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Motion I – Uniform Acceleration


This Factsheet will cover:

1the basic definitions of speed, velocity and acceleration

2 the use of the equations of motion for uniform acceleration

3 the application of the equations of motion to projectile motion

1.      Basic Concepts

Speed and velocity. Speed is the rate of change of distance.

The speed of a body at any instant is equal to the magnitude of its velocity at that instant. However, this is not generally the case for average speed and average velocity. To see why this is, imagine walking 5 m North in 2 s, then 5 m South in 2 s. Since you end up at the point where you started, your overall

displacement is zero – so your average velocity is zero. However, you have travelled a distance of 10 m in 4 s, so your average speed is: 10 /4 = 2.5 ms-1.

The average speed will only be the magnitude of the average velocity if the body concerned is moving in a straight line, without reversing its direction – since then, the distance it moves will always be equal to the magnitude of its displacement.

2.      Equations of motion for uniform acceleration


v = u + at            u = initial velocity

v2 = u2 + 2as          v = final velocity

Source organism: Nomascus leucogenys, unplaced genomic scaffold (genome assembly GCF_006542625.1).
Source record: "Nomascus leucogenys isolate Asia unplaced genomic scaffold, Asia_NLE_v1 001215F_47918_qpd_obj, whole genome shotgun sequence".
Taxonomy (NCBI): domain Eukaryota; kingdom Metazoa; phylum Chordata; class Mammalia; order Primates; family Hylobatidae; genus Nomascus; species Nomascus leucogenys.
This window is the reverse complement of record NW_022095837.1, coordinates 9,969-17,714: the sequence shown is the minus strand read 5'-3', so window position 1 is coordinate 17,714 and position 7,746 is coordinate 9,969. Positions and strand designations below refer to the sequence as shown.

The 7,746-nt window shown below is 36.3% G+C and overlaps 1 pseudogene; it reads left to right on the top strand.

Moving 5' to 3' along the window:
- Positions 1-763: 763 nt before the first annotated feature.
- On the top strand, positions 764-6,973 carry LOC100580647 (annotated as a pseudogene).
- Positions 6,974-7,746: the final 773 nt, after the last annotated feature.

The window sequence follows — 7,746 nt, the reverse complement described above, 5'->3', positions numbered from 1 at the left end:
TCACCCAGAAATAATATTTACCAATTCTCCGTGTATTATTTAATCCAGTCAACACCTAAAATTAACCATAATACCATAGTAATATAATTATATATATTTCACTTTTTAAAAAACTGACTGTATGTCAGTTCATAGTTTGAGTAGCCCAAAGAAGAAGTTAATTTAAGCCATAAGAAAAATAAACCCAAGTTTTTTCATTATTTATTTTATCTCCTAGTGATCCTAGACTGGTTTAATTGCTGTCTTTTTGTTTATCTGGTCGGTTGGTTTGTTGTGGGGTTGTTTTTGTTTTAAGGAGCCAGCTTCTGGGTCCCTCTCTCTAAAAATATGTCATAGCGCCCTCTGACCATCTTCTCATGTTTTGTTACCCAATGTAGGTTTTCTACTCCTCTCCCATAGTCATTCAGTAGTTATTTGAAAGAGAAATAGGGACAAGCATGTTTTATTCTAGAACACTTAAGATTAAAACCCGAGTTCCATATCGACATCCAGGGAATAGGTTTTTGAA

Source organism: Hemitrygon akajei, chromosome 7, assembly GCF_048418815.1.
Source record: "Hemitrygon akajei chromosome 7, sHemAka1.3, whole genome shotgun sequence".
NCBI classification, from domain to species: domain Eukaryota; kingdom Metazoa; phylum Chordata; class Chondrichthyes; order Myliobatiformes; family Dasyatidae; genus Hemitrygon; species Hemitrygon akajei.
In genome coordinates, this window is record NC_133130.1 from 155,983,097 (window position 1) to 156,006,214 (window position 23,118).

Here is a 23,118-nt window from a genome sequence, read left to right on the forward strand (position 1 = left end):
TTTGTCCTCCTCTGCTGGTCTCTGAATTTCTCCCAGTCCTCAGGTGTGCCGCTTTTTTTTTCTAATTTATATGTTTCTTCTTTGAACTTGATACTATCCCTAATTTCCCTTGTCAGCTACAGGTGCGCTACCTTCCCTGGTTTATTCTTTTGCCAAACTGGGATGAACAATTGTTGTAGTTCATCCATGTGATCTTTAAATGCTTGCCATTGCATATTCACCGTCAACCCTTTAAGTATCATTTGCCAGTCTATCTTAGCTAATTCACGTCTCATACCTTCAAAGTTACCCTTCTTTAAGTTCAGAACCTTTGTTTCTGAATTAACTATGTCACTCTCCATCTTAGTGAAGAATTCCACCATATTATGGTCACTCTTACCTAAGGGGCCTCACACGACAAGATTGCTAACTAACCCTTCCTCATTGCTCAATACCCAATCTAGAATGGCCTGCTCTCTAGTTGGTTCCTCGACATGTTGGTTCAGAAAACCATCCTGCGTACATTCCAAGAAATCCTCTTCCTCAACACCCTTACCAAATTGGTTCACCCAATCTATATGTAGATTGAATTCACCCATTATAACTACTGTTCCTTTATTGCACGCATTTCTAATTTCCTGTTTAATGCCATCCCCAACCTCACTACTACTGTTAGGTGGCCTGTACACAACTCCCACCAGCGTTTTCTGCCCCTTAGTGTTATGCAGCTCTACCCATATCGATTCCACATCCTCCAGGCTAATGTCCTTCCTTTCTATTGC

s = ut + ½at2          a = acceleration

s = ½ (u + v)t         s = displacement from the starting point

t = time

3.  Approach to problems using equations of motion

1. Check that the body is moving with constant acceleration!

2. Write down any of u, v, a, s, t that you know

3. Note down which of u, v, a, s and t that you want (e.g. write a = ?)

4. Decide which equation to use by looking at which of the variables you have got written down in steps 2 and 3. For example, if you have got values for u, t and s, and you want a value for v, then you look for the equation with u, t, s and v in it.

5. Substitute the values you know in, then rearrange.

6. Check that the answer makes sense.




Typical example of Motion

Example 1.

A particle is moving in a straight line with constant acceleration. It passes point P with speed 2 ms-1. Ten seconds later, it passes point Q. The distance between P and Q is 40 metres. Find the speed of the particle as it passes point Q.


We know: u = 2ms-1 s = 40 m t = 10 s

We want: v = ?

Since we have u, s, t and v involved, use s = ½ (u + v)t

Substituting in:

40 = ½ (2 + v)10

40 = 5(2 + v)

40 = 10 + 5v

30 = 5v

v = 6 ms-1


Example 2.

A particle is moving in a straight line with constant acceleration 0.2 ms-2. After it has moved a total of 20m, its speed is 8ms-1. Find its initial speed


a = 0.2 ms-2 s = 20m v = 8 ms-1 u = ?

So use v2 = u2 + 2as


82 = u2 + 2(0.2)(20)

64 = u2 + 8

56 = u2

u = 7.48 ms-1 (3SF)



1. It is usually easier to put the values in before rearranging the equations.

2. Take particular care with negative values. On many calculators, if you type in –22, you will get the answer –4, rather than the correct value of 4. This is because the calculator squares before “noticing” the minus sign.


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